Suicide rate and social environment characteristics in South Korea: the roles of socioeconomic, demographic, urbanicity, general health behaviors, and other environmental factors on suicide rate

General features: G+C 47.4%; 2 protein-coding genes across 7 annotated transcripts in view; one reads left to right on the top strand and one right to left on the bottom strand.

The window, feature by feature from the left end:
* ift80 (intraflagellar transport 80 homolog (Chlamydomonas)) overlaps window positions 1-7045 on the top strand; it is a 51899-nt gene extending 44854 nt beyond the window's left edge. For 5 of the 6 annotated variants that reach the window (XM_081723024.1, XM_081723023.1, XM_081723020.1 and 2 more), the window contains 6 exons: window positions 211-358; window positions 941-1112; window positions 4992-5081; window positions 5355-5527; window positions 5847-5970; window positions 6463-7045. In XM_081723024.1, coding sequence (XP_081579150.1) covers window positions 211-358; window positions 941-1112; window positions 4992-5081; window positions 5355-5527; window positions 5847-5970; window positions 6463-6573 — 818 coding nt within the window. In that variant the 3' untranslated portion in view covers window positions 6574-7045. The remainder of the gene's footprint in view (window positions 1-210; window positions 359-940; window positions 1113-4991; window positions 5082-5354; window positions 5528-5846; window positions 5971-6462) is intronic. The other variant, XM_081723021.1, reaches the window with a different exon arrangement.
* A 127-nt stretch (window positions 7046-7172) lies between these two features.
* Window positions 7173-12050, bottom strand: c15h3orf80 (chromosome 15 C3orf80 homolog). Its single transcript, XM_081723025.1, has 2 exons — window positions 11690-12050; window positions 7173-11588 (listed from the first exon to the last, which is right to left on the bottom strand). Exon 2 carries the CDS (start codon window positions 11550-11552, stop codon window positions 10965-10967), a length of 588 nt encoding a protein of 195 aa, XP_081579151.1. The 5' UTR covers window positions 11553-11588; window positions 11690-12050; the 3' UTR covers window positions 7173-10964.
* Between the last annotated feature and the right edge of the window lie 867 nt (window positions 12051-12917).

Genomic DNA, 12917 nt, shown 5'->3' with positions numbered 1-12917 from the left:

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Background Suicide is a serious worldwide public health concern, and South Korea has shown the highest suicide rate among Organisation for Economic Co-operation and Development (OECD) countries since 2003. Nevertheless, most previous Korean studies on suicide had limitations in investigating various social environment factors using long-term nationwide data. Thus, this study examined how various social environment characteristics are related to the suicide rate at the district-level, using nationwide longitudinal data over 11 years. Methods We used the district-level age-standardized suicide rate and a total of 12 annual social environment characteristics that represented socioeconomic, demographic, urbanicity, general health behaviors, and other environmental characteristics from 229 administrative districts in South Korea. A Bayesian hierarchical model with integrated Laplace approximations (INLA) was used to examine the spatiotemporal association between the rate of suicide and the social environment indicators selected for the study. Results In the total population, the indicators "% of population aged 65 and older eligible for the basic pension", "% vacant houses in the area", "% divorce", "% single elderly households", "% detached houses", "% current smokers", and "% of population with obesity" showed positive associations with the suicide rate. In contrast, "% of people who regularly participated in religious activities" showed negative associations with suicide rate. The associations between these social environment characteristics and suicide rate were generally more statistically significant in males and more urbanized areas, than in females and less urbanized areas; however, associations differed amongst age groups, depending on the social environment characteristic variable under study. Conclusions This study investigated the complex role of social environments on suicide rate in South Korea and revealed that higher suicide rates were associated with lower values of socioeconomic status, physical exercise, and religious activities, and with higher social isolation and smoking practice. Our results can be used in the development of targeted suicide prevention policies.